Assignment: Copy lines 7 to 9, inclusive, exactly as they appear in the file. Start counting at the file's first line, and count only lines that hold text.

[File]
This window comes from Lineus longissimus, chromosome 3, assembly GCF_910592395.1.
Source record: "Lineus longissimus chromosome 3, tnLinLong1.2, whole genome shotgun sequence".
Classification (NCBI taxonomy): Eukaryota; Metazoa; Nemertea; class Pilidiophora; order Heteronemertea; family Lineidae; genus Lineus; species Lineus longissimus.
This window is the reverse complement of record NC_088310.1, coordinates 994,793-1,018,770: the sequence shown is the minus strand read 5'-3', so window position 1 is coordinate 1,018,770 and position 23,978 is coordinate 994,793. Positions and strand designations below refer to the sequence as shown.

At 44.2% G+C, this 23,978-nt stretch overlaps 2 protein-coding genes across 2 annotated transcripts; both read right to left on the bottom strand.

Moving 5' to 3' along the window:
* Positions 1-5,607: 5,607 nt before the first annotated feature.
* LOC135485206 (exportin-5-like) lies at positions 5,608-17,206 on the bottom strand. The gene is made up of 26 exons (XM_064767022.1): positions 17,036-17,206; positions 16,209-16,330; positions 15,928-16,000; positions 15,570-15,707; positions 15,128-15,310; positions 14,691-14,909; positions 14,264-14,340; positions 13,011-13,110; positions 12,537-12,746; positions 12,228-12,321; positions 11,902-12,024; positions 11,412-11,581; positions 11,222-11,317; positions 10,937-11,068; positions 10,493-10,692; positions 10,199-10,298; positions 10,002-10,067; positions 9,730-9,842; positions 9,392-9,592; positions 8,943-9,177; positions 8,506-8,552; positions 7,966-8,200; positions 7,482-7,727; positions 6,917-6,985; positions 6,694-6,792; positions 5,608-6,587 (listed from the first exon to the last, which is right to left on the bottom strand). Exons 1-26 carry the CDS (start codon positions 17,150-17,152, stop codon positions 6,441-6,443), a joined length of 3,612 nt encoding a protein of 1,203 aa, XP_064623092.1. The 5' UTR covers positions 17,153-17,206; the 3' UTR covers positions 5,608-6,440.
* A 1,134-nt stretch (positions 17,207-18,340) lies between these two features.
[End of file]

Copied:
* Positions 1-5,607: 5,607 nt before the first annotated feature.
* LOC135485206 (exportin-5-like) lies at positions 5,608-17,206 on the bottom strand. The gene is made up of 26 exons (XM_064767022.1): positions 17,036-17,206; positions 16,209-16,330; positions 15,928-16,000; positions 15,570-15,707; positions 15,128-15,310; positions 14,691-14,909; positions 14,264-14,340; positions 13,011-13,110; positions 12,537-12,746; positions 12,228-12,321; positions 11,902-12,024; positions 11,412-11,581; positions 11,222-11,317; positions 10,937-11,068; positions 10,493-10,692; positions 10,199-10,298; positions 10,002-10,067; positions 9,730-9,842; positions 9,392-9,592; positions 8,943-9,177; positions 8,506-8,552; positions 7,966-8,200; positions 7,482-7,727; positions 6,917-6,985; positions 6,694-6,792; positions 5,608-6,587 (listed from the first exon to the last, which is right to left on the bottom strand). Exons 1-26 carry the CDS (start codon positions 17,150-17,152, stop codon positions 6,441-6,443), a joined length of 3,612 nt encoding a protein of 1,203 aa, XP_064623092.1. The 5' UTR covers positions 17,153-17,206; the 3' UTR covers positions 5,608-6,440.
* A 1,134-nt stretch (positions 17,207-18,340) lies between these two features.